Ovarian Cancer occurs when malignant or cancerous cells develop on the ovaries, one of two small organs that are on each side of the uterus that store eggs or germ cells and produce female hormones. Cancer develops when cells in a part of the body, such as the ovary, begin to grow at an abnormal rate.
Ovarian tumors can be benign (noncancerous) or malignant (cancerous). Although abnormal, cells of benign tumors do not metastasize (spread to other parts of the body). Malignant cancer cells in the ovaries can metastasize in two ways:
Note: We are not physicians and every case is different. We would just like to encourage you to speak with your doctor if the above symptoms persist.
These symptoms are also commonly caused by benign (non-cancerous) diseases and by cancers of other organs. When they are caused by ovarian cancer, they tend to be persistent and represent a change from normal — for example, they occur more often or are more severe. If a woman has these symptoms almost daily for more than a few weeks, she should see her doctor, preferably a gynecologist. *
For more information on additional symptoms visit here.
If symptoms persist for more than 3 weeks, consult your physician, preferrably a gynecologist.
When the symptoms are persistent, when they do not resolve with normal interventions (like diet change, exercise, laxatives, rest) it is imperative for a woman to see her doctor. Persistence of symptoms is key. Because these signs and symptoms of ovarian cancer have been described as vague or silent, only around 19% of ovarian cancer is found in the early stages. Symptoms typically occur in advanced stages when tumor growth creates pressure on the bladder and rectum, and fluid begins to form.
Once a physician suspects a woman has ovarian cancer due to persistent symptoms (usually after a CA-125 test, ultrasound, and other tests), an exploratory surgical procedure called laparotomy is generally required for the definitive diagnosis of ovarian cancer. We strongly recommend going to a gynecological oncologist if ovarian cancer is suspected.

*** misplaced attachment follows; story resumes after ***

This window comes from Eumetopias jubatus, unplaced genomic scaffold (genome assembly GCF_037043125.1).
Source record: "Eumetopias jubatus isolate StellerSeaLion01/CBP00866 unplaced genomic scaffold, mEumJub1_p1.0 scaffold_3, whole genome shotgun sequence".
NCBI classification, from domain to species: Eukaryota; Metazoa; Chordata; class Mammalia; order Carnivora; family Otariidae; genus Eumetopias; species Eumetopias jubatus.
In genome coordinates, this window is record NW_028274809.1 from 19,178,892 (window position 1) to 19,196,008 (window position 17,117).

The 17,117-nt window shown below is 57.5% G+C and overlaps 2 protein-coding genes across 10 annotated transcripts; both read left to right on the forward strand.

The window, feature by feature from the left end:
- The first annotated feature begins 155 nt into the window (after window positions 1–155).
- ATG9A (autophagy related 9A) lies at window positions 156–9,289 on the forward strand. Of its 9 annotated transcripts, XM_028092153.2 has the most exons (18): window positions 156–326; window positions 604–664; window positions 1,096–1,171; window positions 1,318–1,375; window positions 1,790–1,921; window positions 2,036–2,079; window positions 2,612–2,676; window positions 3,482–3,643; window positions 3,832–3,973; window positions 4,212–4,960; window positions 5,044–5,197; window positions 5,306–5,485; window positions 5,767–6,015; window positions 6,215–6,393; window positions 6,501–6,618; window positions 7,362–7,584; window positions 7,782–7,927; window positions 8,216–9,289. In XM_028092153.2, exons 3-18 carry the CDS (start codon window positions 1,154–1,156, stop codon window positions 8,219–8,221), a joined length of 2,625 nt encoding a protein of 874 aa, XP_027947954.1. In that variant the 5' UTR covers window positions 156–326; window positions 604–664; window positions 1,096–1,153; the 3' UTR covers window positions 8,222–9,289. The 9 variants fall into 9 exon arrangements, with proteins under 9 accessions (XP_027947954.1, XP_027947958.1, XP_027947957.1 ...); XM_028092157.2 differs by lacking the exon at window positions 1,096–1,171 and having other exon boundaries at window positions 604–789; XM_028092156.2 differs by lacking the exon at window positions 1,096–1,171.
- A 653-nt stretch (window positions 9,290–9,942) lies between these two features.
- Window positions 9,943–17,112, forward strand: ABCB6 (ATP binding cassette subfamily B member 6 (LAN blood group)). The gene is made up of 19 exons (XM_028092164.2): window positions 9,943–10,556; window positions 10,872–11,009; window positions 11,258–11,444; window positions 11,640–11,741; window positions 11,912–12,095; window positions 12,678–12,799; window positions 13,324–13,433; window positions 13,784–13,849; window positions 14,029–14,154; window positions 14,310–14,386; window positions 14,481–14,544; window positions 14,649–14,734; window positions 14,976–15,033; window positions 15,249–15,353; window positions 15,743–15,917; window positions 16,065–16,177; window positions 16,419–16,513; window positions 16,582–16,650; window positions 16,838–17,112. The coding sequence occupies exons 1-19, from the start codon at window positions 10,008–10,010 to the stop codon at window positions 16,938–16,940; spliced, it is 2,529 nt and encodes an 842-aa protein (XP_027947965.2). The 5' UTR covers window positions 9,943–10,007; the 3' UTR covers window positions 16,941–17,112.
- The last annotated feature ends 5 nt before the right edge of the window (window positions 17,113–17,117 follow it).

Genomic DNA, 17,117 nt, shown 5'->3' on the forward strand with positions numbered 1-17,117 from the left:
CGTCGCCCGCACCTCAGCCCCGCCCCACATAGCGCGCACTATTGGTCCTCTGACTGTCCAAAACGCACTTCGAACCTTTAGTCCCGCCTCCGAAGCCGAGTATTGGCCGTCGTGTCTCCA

During this procedure, cysts or other suspicious areas must be removed and biopsied. After the incision is made, the surgeon assesses the fluid and cells in the abdominal cavity. If the lesion is cancerous, the surgeon continues with a process called surgical staging to ascertain how far the cancer has spread. In select cases aspiration of ascites because of metastatic lesion or laparoscopy is used to confirm the diagnosis.
For more Frequently asked questions visit our partner the Ovarian Cancer Research Fund Alliance.
Risk factors for the development of ovarian cancer include*:
The following statistics come primarily from the most recent findings of the Surveillance, Epidemiology and End Results (SEER) Program of the National Cancer Institute and the Ovarian Cancer Research Fund Alliance. SEER numbers are age-adjusted and based on actual data.
We are very excited to announce the production of our own ovarian cancer educational brochure. If you would like one, please email us at email@example.com
Every woman should undergo a regular rectal and vaginal pelvic examination. If an irregularity of the ovary is found, alternatives to evaluation include transvaginal sonography and/or tumor markers. The most common tumor marker is a blood test called the CA-125. **
* – American Cancer Society
**- Ovarian Cancer Research Fund Alliance